That was Churchill in 1920. He was justifying the use of poison gas – the same poison gas that was used against British troops during World War I – as a means to subdue what he called the “uncivilized tribes” of Mesopotamia. Of course this is to assume that the very use of the gas was a mark of Britain’s superior civilization. There is nothing “civilized” about using weapons that are intended to cause great pain and suffering. Yet, in the run-up to the Iraq invasion we were told by our media that Saddam Hussein had gassed the Kurds of Halabja without the merest trace of irony. Indeed the West didn’t bat an eyelid when the Iraqi Army used poison gas against Iranian troops in the long and bitter Iran-Iraq War.
What makes the Anglosphere special?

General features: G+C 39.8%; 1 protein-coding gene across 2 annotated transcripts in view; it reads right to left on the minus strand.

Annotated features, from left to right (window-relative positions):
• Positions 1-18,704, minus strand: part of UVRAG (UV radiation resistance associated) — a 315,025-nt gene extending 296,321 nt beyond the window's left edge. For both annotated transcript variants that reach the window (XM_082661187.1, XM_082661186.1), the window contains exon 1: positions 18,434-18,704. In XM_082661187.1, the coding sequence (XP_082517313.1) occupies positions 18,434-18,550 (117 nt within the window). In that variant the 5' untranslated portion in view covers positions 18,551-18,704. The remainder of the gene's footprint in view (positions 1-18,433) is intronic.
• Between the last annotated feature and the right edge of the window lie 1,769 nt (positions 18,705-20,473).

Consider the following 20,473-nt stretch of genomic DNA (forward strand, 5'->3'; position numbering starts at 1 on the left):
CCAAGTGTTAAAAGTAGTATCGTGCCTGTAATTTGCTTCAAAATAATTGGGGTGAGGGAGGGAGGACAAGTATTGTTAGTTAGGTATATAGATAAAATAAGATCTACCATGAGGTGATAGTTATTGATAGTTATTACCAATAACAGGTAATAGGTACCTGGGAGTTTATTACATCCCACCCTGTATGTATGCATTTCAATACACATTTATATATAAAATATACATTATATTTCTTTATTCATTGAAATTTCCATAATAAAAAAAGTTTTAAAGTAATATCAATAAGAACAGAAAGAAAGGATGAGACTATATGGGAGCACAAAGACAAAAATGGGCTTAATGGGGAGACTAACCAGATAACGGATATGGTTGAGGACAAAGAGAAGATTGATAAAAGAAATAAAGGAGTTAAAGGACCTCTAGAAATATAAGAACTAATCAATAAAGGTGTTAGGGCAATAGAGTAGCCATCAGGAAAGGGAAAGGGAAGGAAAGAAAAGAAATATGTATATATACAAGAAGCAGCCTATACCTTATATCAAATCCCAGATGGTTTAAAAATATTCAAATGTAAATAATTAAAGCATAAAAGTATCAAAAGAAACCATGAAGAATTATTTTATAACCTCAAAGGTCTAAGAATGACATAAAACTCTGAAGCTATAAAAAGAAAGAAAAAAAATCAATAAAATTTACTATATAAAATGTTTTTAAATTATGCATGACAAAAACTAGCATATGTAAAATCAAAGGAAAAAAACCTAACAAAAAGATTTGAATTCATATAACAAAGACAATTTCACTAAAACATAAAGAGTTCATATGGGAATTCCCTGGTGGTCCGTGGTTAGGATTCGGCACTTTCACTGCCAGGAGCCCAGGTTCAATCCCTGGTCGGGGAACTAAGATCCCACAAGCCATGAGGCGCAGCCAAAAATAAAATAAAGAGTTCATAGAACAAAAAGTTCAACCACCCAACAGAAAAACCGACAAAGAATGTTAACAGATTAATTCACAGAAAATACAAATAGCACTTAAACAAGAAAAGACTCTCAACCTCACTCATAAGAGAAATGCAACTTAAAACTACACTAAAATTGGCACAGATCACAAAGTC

Er, it’s smugness and distorted sense of superiority?
The Anglosphere peoples believed, because their institutions had taught them to believe, that individual liberty, limited government and the rule of law were worth preserving – with force of arms if necessary.
This is starting to read like a fairy story now. First, Hannan assumes that the “Anglosphere” is a collection of English-speaking nations that works synchronously and harmoniously. Second, he suggests that every single inhabitant of these countries supports laissez-faire capitalism and the use of force to ‘open’ markets.
Churchill played a brave role in all three great twentieth century conflicts, fighting in the first, leading the democracies to victory in the second and defining the third.
Here we have Churchill the myth transformed into nature. He is at once presented as a man who singlehandedly fought two world wars and “defined”, as Hannan puts it, the Cold War. All because he said this in a small college in a small town in Missouri,
From Stettin in the Baltic to Trieste in the Adriatic an iron curtain has descended across the Continent.
This statement cemented Churchill’s reputation as a Cold Warrior and it also gave the West a neologism. But,